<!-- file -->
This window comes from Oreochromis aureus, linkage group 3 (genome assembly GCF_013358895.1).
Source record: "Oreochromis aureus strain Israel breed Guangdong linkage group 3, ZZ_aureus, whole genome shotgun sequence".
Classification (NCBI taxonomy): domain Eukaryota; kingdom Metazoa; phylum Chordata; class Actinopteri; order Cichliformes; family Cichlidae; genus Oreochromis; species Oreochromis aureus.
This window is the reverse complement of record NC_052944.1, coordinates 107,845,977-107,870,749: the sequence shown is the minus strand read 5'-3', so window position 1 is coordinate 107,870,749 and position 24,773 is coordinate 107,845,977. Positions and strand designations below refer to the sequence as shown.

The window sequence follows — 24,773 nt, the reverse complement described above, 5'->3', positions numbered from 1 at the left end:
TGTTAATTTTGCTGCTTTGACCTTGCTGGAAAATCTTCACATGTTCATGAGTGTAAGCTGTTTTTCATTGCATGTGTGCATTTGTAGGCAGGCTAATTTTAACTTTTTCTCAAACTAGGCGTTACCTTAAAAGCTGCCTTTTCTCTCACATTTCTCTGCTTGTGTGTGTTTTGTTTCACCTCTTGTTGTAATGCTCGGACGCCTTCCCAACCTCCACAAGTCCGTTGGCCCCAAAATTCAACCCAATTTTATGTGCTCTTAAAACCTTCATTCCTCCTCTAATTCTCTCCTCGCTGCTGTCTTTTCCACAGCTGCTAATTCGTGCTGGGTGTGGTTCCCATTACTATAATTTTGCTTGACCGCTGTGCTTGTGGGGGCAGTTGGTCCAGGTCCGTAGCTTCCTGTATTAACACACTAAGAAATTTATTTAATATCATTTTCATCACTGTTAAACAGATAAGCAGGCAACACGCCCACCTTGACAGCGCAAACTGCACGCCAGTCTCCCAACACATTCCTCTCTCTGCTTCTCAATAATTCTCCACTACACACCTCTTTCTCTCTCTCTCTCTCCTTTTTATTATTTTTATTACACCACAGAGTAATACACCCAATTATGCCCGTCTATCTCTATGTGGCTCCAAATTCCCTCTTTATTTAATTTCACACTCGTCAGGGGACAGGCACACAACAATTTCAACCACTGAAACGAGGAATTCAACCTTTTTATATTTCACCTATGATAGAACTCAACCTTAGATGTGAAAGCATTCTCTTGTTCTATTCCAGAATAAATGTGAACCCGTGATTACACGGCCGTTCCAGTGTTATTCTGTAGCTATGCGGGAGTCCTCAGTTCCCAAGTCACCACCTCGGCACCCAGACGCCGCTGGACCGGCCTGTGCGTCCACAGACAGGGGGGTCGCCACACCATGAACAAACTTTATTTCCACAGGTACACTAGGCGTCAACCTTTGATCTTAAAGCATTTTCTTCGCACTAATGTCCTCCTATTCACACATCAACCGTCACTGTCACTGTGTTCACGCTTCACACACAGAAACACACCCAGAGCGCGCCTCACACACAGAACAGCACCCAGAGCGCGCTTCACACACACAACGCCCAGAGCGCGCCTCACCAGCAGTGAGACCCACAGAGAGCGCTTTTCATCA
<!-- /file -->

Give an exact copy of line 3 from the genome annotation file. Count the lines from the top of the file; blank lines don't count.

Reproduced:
Classification (NCBI taxonomy): domain Eukaryota; kingdom Metazoa; phylum Chordata; class Actinopteri; order Cichliformes; family Cichlidae; genus Oreochromis; species Oreochromis aureus.